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Economist: Consumer debt jump "a good sign"

Posted: February 18, 2014

Jared Council's picture

Inside Business Staff Blogs

by Jared Council

U.S. household debt posted its largest quarterly gain in about six years, the New York Federal Reserve reported Tuesday, a sign that may bode well for the overall economy.

Household debt surged $241 billion in the final quarter of 2013, or 2.1 percent, which was the biggest gain since the third quarter of 2007. Old Dominion University economist Gary Wagner said the figures strongly suggest consumers have turned a corner in their willingness to take on more mortgage, credit card and student loan debt.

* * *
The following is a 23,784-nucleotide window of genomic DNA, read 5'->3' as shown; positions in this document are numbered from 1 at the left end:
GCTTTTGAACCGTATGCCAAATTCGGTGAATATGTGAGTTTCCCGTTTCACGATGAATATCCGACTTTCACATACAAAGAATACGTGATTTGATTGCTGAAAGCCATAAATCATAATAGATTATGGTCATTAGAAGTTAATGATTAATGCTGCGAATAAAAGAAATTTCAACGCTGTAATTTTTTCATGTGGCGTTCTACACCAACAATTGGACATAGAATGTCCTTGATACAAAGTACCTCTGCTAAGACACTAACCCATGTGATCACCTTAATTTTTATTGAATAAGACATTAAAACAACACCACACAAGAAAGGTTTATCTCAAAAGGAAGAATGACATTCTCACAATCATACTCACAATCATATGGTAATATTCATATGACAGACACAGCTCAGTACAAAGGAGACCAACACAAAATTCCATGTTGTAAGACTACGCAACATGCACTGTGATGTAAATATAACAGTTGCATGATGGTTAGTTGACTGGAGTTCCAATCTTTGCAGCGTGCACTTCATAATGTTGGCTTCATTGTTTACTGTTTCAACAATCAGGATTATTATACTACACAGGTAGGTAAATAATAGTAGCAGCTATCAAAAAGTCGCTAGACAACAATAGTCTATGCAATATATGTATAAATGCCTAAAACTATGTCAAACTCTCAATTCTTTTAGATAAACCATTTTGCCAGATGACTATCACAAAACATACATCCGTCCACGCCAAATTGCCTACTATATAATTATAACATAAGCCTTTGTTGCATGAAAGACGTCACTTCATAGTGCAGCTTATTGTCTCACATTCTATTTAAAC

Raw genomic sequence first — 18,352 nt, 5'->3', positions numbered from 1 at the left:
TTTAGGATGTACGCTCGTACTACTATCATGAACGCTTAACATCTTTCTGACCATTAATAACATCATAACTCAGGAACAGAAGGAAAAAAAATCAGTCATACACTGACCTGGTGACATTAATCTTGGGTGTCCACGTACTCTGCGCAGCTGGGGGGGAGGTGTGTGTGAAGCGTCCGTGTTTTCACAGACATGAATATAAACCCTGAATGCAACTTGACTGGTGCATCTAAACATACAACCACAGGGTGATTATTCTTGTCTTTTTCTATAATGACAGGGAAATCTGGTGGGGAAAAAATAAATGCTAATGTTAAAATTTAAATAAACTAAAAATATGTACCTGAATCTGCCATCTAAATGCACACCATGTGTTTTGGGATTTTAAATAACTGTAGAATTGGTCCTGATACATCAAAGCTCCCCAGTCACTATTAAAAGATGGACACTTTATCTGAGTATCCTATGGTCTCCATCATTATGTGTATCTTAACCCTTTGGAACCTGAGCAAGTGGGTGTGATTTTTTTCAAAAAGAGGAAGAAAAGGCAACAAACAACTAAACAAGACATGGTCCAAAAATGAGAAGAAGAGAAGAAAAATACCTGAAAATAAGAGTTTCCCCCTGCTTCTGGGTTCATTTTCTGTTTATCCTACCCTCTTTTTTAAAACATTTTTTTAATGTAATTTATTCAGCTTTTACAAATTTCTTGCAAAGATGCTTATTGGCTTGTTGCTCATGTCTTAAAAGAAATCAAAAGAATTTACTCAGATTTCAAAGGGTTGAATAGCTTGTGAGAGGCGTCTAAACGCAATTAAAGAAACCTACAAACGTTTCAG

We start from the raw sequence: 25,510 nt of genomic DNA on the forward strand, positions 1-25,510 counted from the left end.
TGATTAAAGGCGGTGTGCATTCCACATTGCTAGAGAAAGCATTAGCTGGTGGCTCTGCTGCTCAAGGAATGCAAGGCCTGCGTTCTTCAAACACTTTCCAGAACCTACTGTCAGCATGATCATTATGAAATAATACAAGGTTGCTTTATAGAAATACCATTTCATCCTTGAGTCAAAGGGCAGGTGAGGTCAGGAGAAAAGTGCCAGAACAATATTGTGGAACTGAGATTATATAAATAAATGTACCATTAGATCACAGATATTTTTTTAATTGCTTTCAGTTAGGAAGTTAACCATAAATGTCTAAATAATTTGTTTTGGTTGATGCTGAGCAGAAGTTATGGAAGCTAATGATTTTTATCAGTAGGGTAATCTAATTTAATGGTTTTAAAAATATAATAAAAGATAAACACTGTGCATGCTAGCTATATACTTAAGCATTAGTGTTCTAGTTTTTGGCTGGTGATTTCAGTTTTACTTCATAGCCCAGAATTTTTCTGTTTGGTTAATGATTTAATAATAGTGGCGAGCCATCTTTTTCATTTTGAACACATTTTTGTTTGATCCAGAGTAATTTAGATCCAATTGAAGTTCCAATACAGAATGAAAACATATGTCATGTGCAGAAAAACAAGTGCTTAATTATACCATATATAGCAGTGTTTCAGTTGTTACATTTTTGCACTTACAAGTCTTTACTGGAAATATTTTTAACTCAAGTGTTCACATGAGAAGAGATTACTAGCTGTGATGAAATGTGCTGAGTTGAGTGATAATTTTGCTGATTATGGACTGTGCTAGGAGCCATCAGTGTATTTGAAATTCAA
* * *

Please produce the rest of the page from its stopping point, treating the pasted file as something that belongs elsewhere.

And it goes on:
“During the recession and until now, households have been deleveraging, which means they’ve been reducing their debt burdens,” Wagner said. “Instead of buying goods and services, people were paying down their debt.

“One of the reasons why I think the economy is going to grow faster this coming year is households are now going to be taking the money they were using to pay down their debt balances at a much faster rate and buy goods and services.”

In the latest quarter, total indebtedness stood at $11.52 trillion. It peaked at $12.68 trillion in the third quarter of 2008.

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